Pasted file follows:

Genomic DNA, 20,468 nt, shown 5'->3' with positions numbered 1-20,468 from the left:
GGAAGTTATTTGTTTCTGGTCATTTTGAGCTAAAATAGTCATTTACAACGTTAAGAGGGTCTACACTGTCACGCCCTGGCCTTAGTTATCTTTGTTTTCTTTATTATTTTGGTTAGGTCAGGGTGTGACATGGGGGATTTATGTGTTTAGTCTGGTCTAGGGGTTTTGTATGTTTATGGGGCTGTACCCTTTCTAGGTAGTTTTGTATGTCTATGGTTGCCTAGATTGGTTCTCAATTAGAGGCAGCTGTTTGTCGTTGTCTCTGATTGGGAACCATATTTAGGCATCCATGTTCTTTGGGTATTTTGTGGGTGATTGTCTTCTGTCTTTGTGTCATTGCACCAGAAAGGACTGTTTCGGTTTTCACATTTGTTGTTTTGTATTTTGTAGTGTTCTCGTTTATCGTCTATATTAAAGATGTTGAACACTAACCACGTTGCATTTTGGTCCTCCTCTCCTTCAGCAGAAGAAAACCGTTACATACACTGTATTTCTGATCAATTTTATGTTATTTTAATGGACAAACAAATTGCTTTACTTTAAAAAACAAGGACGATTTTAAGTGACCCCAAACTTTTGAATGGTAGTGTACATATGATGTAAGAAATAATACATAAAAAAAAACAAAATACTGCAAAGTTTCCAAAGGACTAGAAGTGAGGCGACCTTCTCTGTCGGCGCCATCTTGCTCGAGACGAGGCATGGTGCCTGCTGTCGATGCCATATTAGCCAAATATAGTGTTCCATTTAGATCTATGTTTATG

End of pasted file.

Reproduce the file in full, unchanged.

Genomic DNA, 20,468 nt, shown 5'->3' with positions numbered 1-20,468 from the left:
GGAAGTTATTTGTTTCTGGTCATTTTGAGCTAAAATAGTCATTTACAACGTTAAGAGGGTCTACACTGTCACGCCCTGGCCTTAGTTATCTTTGTTTTCTTTATTATTTTGGTTAGGTCAGGGTGTGACATGGGGGATTTATGTGTTTAGTCTGGTCTAGGGGTTTTGTATGTTTATGGGGCTGTACCCTTTCTAGGTAGTTTTGTATGTCTATGGTTGCCTAGATTGGTTCTCAATTAGAGGCAGCTGTTTGTCGTTGTCTCTGATTGGGAACCATATTTAGGCATCCATGTTCTTTGGGTATTTTGTGGGTGATTGTCTTCTGTCTTTGTGTCATTGCACCAGAAAGGACTGTTTCGGTTTTCACATTTGTTGTTTTGTATTTTGTAGTGTTCTCGTTTATCGTCTATATTAAAGATGTTGAACACTAACCACGTTGCATTTTGGTCCTCCTCTCCTTCAGCAGAAGAAAACCGTTACATACACTGTATTTCTGATCAATTTTATGTTATTTTAATGGACAAACAAATTGCTTTACTTTAAAAAACAAGGACGATTTTAAGTGACCCCAAACTTTTGAATGGTAGTGTACATATGATGTAAGAAATAATACATAAAAAAAAACAAAATACTGCAAAGTTTCCAAAGGACTAGAAGTGAGGCGACCTTCTCTGTCGGCGCCATCTTGCTCGAGACGAGGCATGGTGCCTGCTGTCGATGCCATATTAGCCAAATATAGTGTTCCATTTAGATCTATGTTTATG